Architecture ▪ Tours

Woolworth Building Tours

08/08/2016 - 08/07/2020

Event Description

08/08/2016 - 08/07/2020


02:00 PM     $20 - $45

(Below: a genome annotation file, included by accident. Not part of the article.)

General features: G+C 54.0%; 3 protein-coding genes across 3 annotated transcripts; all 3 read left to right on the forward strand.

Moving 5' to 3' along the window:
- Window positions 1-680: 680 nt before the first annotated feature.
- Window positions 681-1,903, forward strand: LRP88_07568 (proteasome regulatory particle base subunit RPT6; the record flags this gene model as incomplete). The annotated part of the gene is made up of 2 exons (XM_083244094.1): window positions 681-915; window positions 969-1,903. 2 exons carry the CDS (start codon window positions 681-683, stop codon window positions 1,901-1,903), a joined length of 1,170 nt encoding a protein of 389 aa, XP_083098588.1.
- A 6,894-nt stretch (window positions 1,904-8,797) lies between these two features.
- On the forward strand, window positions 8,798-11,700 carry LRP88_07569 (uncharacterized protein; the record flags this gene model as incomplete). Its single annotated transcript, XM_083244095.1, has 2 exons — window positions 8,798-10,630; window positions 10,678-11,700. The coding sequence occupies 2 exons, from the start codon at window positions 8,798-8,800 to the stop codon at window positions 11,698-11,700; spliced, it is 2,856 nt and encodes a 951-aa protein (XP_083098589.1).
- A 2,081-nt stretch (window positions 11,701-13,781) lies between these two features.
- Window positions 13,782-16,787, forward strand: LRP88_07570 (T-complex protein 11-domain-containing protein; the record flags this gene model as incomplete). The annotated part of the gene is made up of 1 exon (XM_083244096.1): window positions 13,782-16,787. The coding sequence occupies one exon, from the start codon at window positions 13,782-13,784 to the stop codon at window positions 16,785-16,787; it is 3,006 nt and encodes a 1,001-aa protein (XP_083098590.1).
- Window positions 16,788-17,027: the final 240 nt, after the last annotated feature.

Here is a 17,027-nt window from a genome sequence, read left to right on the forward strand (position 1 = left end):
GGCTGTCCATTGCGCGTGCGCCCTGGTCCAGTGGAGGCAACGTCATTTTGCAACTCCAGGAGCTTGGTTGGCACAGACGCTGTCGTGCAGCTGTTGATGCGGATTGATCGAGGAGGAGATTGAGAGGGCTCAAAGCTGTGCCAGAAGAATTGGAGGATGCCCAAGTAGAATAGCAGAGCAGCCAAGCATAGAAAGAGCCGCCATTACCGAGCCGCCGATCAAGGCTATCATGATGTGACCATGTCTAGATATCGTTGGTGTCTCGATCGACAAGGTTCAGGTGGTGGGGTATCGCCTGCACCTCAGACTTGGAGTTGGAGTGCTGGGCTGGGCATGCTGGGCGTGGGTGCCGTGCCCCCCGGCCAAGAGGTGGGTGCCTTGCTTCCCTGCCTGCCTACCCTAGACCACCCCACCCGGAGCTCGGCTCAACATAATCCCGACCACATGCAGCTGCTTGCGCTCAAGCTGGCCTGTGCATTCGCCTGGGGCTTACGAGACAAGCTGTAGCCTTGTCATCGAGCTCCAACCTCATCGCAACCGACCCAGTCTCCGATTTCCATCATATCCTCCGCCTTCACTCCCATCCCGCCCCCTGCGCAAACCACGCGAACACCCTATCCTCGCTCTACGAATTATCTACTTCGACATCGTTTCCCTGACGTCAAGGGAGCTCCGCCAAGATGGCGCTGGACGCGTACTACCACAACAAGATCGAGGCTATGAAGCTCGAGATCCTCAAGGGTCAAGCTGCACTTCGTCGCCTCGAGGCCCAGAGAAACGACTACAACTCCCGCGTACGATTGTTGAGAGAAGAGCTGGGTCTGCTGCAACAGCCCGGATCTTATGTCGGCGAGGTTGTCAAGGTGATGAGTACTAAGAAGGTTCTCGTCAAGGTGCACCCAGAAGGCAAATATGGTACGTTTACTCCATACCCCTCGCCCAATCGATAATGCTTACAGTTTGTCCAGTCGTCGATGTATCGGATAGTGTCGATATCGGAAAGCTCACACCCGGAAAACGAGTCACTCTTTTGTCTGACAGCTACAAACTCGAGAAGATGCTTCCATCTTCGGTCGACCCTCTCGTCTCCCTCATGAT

In 1913 the Woolworth Building, hailed by architectural critics as an engineering marvel, soared 792 feet high into the lower Manhattan skyline, making it the tallest building in the world at that time. The awe-inspiring, technologically advanced steel frame structure was designed by renowned architect Cass Gilbert. In addition to the skyscraper’s mechanical underbelly, which featured highspeed elevator service, self-sustaining electrical power generation, heating, cooling, water supply and fire protection, its grand lobby was recognized as a stunning and picturesque work of art. Today, the lobby’s spectacular stained glass, Byzantine mosaics, sculptures and murals are being appreciated by architectural enthusiasts and professionals, historians, artists and visitors from around the world due in part to to the passion and perseverance of Cass Gilbert’s great-grandchildren Helen Post-Curry and Chuck Post. Upon the 100-Year Celebration of the Woolworth Building, named a National Historic Landmark in 1966 and a New York City Landmark in 1983, the interest in the building’s intricate and preserved lobby was overwhelming. And so, the Woolworth Lobby Tours were introduced in the summer of 2013 and are operated by the descendants of Cass Gilbert. The lobby had been closed to the public for a number of years due to security issues and general traffic within a building that houses professional offices and soon to be residential tenants. But there was no denying the public’s interest in this “Cathedral of Commerce”, as its Gothic exterior beckoned passersby into its Romanesque cathedral style lobby with its magnificent marble staircase. Frank W. Woolworth, the chief executive of the F. W. Woolworth Company and owner of the popular five-and-ten-cent stores across the globe, commissioned Cass Gilbert to build the Woolworth headquarters. And while the skyscraper became a beacon for commerce and prosperity, the architect and the building’s principals upheld a sense of humor and pride which visitors can see amid the lobby’s many carved stone caricatures (Corbel sculptures include Gilbert with a model of the building, engineer Gunvald Aus taking a girder's measurements, and Woolworth counting nickels), theatrical faces, symbolic animals, documented dates and trusted allies. These fun facts and details, and so much more, are exposed during the Woolworth Building Lobby Tours. 233 Broadway